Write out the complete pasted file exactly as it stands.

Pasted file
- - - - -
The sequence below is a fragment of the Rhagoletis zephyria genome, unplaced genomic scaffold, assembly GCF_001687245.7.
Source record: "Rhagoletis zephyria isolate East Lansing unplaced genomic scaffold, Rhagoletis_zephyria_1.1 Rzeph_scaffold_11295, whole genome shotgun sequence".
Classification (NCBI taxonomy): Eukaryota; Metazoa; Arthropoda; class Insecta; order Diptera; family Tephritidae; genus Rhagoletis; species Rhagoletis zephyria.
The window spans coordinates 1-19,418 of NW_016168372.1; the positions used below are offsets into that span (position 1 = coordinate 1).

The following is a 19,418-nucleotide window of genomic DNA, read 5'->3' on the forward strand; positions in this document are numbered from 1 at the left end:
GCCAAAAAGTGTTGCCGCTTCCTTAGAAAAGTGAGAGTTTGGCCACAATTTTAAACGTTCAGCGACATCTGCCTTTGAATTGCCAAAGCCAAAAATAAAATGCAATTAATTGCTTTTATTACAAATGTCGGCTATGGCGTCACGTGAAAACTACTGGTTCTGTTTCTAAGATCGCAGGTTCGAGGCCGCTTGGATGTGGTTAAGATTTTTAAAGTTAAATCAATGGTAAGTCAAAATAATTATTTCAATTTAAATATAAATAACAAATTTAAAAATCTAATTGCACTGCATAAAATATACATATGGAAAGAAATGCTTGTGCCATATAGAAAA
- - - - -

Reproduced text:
The sequence below is a fragment of the Rhagoletis zephyria genome, unplaced genomic scaffold, assembly GCF_001687245.7.
Source record: "Rhagoletis zephyria isolate East Lansing unplaced genomic scaffold, Rhagoletis_zephyria_1.1 Rzeph_scaffold_11295, whole genome shotgun sequence".
Classification (NCBI taxonomy): Eukaryota; Metazoa; Arthropoda; class Insecta; order Diptera; family Tephritidae; genus Rhagoletis; species Rhagoletis zephyria.
The window spans coordinates 1-19,418 of NW_016168372.1; the positions used below are offsets into that span (position 1 = coordinate 1).

The following is a 19,418-nucleotide window of genomic DNA, read 5'->3' on the forward strand; positions in this document are numbered from 1 at the left end:
GCCAAAAAGTGTTGCCGCTTCCTTAGAAAAGTGAGAGTTTGGCCACAATTTTAAACGTTCAGCGACATCTGCCTTTGAATTGCCAAAGCCAAAAATAAAATGCAATTAATTGCTTTTATTACAAATGTCGGCTATGGCGTCACGTGAAAACTACTGGTTCTGTTTCTAAGATCGCAGGTTCGAGGCCGCTTGGATGTGGTTAAGATTTTTAAAGTTAAATCAATGGTAAGTCAAAATAATTATTTCAATTTAAATATAAATAACAAATTTAAAAATCTAATTGCACTGCATAAAATATACATATGGAAAGAAATGCTTGTGCCATATAGAAAA